This is a program aimed at keeping children from dropping out of school. This program assists over 500 primary and high school children and on into higher educations. This yearly scholarship costs from US $182 – $430 annually per child depending on what class they are in. For details, see http://www.ykip.org/our-programs/kembali/education-cost/.
250 chairs and desks for five elementary schools in North Bali were made and distributed in 2004.. The Sister school program with the Australian and Canadian schools has helped renovate the classrooms, school yards, and to provide a small library.
Children’s Education Trust Fund
This program helps provide a comprehensive education, school uniforms and supplies for children whose parents died in the Bali bombing. The KIDS (Kuta International Disaster Scholarship) program was established right after the bombing and is now a YKIP project. The collected funds are sufficient to school the children up through university.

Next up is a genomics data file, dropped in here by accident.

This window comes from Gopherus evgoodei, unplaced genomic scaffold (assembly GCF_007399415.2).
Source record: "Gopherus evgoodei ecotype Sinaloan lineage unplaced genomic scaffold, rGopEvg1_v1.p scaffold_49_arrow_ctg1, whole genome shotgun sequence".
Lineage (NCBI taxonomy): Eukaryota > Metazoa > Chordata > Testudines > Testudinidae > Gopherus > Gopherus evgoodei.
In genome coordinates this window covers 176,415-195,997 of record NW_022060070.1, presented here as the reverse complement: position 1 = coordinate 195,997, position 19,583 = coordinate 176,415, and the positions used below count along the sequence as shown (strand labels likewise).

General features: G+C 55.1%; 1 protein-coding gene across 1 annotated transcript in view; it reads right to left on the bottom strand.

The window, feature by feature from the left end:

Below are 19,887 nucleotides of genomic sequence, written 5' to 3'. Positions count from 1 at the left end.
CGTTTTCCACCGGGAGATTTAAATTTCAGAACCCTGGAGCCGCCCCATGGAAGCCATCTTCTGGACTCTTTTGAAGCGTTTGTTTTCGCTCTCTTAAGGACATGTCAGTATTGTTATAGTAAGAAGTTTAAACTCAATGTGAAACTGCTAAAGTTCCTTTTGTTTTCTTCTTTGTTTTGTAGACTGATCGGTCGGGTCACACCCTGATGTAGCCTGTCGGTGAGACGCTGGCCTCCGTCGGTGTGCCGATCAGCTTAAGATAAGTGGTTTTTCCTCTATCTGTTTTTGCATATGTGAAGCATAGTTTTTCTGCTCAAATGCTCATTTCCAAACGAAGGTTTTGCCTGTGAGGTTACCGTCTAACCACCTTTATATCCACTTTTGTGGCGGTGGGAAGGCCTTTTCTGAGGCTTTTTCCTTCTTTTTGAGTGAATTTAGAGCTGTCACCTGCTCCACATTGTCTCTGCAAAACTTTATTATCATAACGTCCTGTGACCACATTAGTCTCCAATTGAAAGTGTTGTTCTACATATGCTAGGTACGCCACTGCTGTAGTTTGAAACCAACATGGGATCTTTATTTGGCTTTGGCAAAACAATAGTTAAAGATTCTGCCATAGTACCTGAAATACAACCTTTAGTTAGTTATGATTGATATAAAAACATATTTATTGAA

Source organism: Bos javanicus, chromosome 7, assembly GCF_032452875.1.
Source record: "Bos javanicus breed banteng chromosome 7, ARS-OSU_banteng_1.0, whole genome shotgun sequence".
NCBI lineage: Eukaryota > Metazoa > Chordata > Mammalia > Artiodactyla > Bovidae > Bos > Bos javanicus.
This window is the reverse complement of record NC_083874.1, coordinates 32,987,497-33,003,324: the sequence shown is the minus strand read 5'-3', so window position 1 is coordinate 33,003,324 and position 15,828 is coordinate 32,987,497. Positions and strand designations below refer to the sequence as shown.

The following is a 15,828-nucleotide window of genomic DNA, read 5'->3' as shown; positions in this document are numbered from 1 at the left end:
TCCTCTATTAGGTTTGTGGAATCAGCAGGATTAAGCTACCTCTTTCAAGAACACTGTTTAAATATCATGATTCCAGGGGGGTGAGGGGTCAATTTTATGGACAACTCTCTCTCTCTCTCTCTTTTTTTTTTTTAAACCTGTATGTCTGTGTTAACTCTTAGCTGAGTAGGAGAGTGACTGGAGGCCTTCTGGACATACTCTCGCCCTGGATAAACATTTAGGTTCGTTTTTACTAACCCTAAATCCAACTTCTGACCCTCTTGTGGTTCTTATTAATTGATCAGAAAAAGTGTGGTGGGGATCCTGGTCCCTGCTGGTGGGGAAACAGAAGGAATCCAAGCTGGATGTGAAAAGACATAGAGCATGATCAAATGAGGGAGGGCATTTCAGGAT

2005 Bali Bombing Aid
Emergencies restoration and funeral finances were provided for some families. Courses and training have been taken by some of the families to help improve their financial position. A credit program has been made available for those who want to increase their business skills.
Medical Service Aid
MREC or Medical Research and Education Centre, housed at Udayana University in Denpasar, Bali was originally funded by the Annika Linden Foundation. Numerous medical texts were purchased and a small computer lab put into place. Currently, MREC is funded by the university itself.
Hearing Impaired Children Aid